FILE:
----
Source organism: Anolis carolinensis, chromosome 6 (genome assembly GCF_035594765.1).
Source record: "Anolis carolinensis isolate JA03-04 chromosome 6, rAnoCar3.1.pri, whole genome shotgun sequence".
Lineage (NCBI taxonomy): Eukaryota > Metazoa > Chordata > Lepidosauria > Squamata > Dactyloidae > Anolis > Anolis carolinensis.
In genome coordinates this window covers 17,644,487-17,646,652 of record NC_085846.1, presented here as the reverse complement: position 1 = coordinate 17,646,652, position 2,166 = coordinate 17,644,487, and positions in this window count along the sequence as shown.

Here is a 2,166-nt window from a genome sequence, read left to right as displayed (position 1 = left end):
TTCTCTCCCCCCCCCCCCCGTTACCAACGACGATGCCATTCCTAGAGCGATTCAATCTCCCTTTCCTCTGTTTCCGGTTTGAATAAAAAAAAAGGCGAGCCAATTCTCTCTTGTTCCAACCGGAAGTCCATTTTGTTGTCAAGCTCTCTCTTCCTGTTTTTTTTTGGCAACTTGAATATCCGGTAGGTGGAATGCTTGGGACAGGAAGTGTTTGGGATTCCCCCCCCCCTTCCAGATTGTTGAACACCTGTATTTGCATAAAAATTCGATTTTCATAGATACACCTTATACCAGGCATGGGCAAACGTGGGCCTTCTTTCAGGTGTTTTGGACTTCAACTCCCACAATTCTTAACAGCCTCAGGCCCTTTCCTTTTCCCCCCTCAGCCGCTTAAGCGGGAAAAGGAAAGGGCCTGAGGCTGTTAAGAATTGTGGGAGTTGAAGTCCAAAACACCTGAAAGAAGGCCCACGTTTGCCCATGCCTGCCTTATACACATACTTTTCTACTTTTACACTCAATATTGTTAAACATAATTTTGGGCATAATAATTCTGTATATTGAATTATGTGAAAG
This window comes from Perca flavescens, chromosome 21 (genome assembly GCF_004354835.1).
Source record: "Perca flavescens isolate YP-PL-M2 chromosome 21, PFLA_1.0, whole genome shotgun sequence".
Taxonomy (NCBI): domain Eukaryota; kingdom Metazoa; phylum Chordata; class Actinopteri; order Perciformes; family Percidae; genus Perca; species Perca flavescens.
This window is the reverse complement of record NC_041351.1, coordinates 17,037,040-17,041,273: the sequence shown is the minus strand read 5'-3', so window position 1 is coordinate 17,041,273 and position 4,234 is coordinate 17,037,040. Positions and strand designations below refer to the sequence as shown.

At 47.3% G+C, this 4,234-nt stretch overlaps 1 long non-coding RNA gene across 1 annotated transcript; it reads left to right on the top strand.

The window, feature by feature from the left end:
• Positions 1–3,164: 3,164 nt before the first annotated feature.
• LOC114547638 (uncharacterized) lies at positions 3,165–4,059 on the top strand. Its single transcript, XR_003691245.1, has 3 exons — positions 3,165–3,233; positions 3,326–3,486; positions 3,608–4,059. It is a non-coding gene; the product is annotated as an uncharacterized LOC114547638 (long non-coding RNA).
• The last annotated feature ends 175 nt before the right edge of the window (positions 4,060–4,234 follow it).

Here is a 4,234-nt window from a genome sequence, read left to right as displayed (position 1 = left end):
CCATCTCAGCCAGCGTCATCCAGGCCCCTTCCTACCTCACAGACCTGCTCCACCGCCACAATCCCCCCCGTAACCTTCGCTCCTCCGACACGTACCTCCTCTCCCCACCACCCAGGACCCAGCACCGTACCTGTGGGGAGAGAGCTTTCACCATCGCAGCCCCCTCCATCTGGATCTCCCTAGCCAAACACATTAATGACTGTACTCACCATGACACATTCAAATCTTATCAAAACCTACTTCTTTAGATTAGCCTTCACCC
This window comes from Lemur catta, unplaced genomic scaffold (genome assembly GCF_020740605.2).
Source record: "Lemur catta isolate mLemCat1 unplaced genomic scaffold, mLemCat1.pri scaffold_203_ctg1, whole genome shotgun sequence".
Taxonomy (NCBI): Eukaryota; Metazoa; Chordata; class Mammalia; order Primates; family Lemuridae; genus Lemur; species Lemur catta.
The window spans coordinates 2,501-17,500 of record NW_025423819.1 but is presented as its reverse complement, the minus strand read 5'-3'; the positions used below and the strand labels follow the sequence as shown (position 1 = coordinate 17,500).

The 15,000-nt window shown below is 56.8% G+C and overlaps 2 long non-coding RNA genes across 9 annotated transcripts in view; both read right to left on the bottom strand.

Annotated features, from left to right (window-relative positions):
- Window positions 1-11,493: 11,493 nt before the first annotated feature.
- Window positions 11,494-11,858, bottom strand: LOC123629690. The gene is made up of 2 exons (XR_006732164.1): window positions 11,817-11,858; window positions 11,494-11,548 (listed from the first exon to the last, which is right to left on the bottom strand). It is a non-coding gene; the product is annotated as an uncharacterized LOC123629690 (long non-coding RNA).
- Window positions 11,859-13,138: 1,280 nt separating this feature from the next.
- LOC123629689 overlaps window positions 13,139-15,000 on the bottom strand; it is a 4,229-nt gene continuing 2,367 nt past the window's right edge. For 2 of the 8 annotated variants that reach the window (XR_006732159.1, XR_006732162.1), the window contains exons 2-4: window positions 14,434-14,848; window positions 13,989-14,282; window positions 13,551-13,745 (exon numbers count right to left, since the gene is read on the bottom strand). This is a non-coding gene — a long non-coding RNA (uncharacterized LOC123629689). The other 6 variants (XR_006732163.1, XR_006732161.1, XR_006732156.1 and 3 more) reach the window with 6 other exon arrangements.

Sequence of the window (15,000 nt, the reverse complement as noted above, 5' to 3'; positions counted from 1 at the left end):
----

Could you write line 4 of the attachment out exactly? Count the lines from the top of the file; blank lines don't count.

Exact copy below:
In genome coordinates this window covers 17,644,487-17,646,652 of record NC_085846.1, presented here as the reverse complement: position 1 = coordinate 17,646,652, position 2,166 = coordinate 17,644,487, and positions in this window count along the sequence as shown.